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Election Aftermath, Part 1: A Closer Look at Amendment 8

On November 2, Floridians overwhelmingly voted to accept all three proposed medical malpractice amendments on the ballot. While the approval of Amendment 3, which caps trial lawyers' fees and allows patients to collect their fair share of liability awards, is a definite victory for both patients and physicians throughout the state, the trial lawyers are expected to challenge the amendment in court. In the meantime, amendment 3 is self-implementing and became effective immediately.

Unfortunately, Amendments 7 and 8, backed by the trial lawyers, also passed and are already creating a myriad of headaches, questions and grave concerns among the health care community. Citing that both amendments are not self-executing and require legislative enactment, the Florida Hospital Association (FHA) filed separate court challenges to each in Leon Circuit Court. On November 15, Circuit Judge Janet Ferris issued a temporary injunction prohibiting the implementation of Amendment 8 until the legislature adjourns its 2005 session. In a separate hearing on Amendment 7 held on December 7, the Court granted the Motion to Dismiss filed by the opponents to the lawsuit. However, the FHA has appealed the Court's decision.

This article is the first in a two-part series that will examine the post-election impact of these two volatile amendments, providing careful analysis of the issues and concerns surrounding each as well as actions physicians can take now to protect themselves, their patients and our state's fragile healthcare system.

Also known as "three strikes and you're out," Amendment 8 states:

"Current law allows medical doctors who have committed repeated malpractice to be licensed to practice medicine in Florida. This amendment prohibits medical doctors who have been found to have committed three or more incidents of medical malpractice from being licensed to practice medicine in Florida."

Under this amendment, a strike is defined as a medical malpractice verdict or judgment, state licensure and disciplinary actions that have found a physician to have committed medical malpractice, and binding arbitration awards in medical malpractice cases. It is important to note that this definition does not include settlements, an intentional omission on the part of the trial lawyers designed to pressure physicians and medical malpractice insurers to settle cases in order to avoid a "strike." Incidentally, under existing Florida law, while medical malpractice insurance carriers may settle without an insured physician's consent, insured physicians cannot force their carriers to settle cases, creating a "catch 22" situation. Needless to say, this amendment, if implemented, will do very little to protect the public from medical malpractice. However, it will significantly impact high-risk medical specialties which could have a devastating effect on our state's ability to both recruit and retain these physicians, two efforts critical to ensuring patients have access to quality medical care.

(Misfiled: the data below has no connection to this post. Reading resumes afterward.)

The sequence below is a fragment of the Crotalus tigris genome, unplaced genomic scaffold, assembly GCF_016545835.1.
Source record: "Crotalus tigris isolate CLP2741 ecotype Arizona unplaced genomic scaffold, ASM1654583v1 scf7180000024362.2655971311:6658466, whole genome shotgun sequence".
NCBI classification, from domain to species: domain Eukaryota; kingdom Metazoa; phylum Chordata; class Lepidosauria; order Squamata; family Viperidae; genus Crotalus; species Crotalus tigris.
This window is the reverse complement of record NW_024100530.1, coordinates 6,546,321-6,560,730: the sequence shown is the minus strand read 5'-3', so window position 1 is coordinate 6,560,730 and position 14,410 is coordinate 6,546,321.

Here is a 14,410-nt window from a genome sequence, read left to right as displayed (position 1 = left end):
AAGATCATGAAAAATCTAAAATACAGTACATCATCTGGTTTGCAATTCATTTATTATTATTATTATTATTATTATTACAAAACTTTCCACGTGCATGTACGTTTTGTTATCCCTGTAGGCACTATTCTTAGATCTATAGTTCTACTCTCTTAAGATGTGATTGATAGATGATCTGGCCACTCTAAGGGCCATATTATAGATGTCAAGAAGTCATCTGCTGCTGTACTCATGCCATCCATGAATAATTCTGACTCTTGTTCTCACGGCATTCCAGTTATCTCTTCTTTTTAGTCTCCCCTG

As recognized by the Second Judicial Circuit Court, a number of issues and questions surround Amendment 8 and must be clarified prior to implementation, including:

  • Can it be applied retroactively? Are prior judgments or discipline actions considered strikes?
  • How does it affect medical malpractice actions which have already been filed?
  • Can a provider receive two strikes for the same alleged incident?
  • Which health care providers should be considered "medical doctors" and thus subject to the amendment?
  • Are doctor's constitutional rights to equal protection violated because some doctors will be treated differently depending on whether they settle or go to trial?
  • Will medical malpractice incidents which occur in other jurisdictions be considered equivalent strikes under Florida standards?

For example, does Amendment 8 apply if an action or lawsuit was filed before November 2, 2004, but no judgment has yet been entered? While logic and precedent would indicate that it should only apply to actions filed after the election, it is simply not clear at this point. In addition, as it currently stands, if a physician is sued, the plaintiff's lawyer must send a copy of the lawsuit to the Department of Financial Services, Bureau of Insurance Regulation, which then sends it on to the Department of Health (the "DOH"). In roughly nine out of ten cases, this will draw an investigation by the DOH. If the DOH takes disciplinary action and the provider also loses the lawsuit, does that constitute two strikes or just one?

So, as we all wait to see how Amendment 8 shakes out in the legislature and courts, how should you prepare and protect yourself? First, if you become the target of a medical malpractice lawsuit, even if you are insured, you should retain independent legal counsel in order to protect yourself and to advise you on the potential impact of your case on your license. Certainly, your medical malpractice insurer is there to protect and defend you. However, there are times when they may not be able to advise you fully due to conflict of interest issues, and personal legal counsel can provide additional assistance. Second, it is especially important that you continue to stay aware, informed and involved in this issue as it plays out over the next several months.

At this point, no one knows how, if or when Amendment 8 will officially be enacted, or what enabling legislation may be passed on Amendment 8. At least the Court has recognized the complexity and potential pitfalls surrounding it, providing for more careful examination of the issues involved and presenting the health care community with some hope as well as an additional opportunity to voice its concerns.

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